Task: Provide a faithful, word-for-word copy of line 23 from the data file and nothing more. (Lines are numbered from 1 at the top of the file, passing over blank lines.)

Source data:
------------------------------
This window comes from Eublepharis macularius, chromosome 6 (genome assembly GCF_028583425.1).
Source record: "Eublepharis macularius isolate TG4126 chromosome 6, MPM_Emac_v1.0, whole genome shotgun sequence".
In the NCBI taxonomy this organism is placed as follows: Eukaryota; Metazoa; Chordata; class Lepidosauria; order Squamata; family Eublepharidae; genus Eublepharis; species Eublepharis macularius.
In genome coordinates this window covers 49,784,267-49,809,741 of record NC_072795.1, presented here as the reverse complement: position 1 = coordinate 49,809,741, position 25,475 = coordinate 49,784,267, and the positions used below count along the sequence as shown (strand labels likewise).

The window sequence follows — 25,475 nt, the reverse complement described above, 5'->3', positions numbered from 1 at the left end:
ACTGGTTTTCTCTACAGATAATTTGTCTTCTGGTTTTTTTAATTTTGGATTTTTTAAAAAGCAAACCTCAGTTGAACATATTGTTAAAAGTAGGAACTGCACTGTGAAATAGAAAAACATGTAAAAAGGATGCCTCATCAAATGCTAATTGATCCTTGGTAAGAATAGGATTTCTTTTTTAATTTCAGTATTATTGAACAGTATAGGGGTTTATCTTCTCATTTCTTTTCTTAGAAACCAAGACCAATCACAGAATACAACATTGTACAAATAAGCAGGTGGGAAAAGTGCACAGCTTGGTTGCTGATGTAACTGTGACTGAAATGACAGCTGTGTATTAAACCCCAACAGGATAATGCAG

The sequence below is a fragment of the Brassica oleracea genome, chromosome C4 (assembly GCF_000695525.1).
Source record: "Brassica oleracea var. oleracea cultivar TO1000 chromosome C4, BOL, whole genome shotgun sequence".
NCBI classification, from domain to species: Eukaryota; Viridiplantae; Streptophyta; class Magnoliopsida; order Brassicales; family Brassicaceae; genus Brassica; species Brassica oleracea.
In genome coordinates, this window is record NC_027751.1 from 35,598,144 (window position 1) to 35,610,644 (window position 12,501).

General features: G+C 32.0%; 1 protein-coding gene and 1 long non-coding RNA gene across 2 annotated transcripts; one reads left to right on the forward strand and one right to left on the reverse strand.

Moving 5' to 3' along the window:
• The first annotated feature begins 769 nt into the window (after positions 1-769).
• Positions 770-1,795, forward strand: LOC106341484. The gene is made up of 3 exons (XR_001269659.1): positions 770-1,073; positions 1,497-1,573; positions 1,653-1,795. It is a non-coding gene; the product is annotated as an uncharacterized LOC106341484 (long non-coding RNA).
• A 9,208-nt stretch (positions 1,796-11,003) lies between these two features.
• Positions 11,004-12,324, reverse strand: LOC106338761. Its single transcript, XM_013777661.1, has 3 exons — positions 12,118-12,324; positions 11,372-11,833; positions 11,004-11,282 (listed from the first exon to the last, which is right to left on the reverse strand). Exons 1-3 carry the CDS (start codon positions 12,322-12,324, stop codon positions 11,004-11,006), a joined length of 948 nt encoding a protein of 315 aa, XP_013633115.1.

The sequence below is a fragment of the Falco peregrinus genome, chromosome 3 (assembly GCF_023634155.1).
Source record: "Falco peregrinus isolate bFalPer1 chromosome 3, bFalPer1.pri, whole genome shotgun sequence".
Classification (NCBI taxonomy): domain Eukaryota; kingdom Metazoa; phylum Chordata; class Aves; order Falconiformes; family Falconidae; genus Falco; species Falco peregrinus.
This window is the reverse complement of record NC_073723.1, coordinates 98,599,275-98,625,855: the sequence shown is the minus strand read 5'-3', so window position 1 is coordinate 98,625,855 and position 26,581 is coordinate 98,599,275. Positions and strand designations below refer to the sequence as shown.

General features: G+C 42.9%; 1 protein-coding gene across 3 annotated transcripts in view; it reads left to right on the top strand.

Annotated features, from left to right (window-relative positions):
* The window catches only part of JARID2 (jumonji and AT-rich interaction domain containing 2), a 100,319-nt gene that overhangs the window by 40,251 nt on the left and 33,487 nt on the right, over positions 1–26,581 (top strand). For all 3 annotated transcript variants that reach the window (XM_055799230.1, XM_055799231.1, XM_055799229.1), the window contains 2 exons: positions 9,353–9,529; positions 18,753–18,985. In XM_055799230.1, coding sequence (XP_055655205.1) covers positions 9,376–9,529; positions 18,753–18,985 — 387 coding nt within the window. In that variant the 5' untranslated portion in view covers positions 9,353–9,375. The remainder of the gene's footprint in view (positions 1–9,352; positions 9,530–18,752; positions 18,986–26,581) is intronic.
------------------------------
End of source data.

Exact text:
* The window catches only part of JARID2 (jumonji and AT-rich interaction domain containing 2), a 100,319-nt gene that overhangs the window by 40,251 nt on the left and 33,487 nt on the right, over positions 1–26,581 (top strand). For all 3 annotated transcript variants that reach the window (XM_055799230.1, XM_055799231.1, XM_055799229.1), the window contains 2 exons: positions 9,353–9,529; positions 18,753–18,985. In XM_055799230.1, coding sequence (XP_055655205.1) covers positions 9,376–9,529; positions 18,753–18,985 — 387 coding nt within the window. In that variant the 5' untranslated portion in view covers positions 9,353–9,375. The remainder of the gene's footprint in view (positions 1–9,352; positions 9,530–18,752; positions 18,986–26,581) is intronic.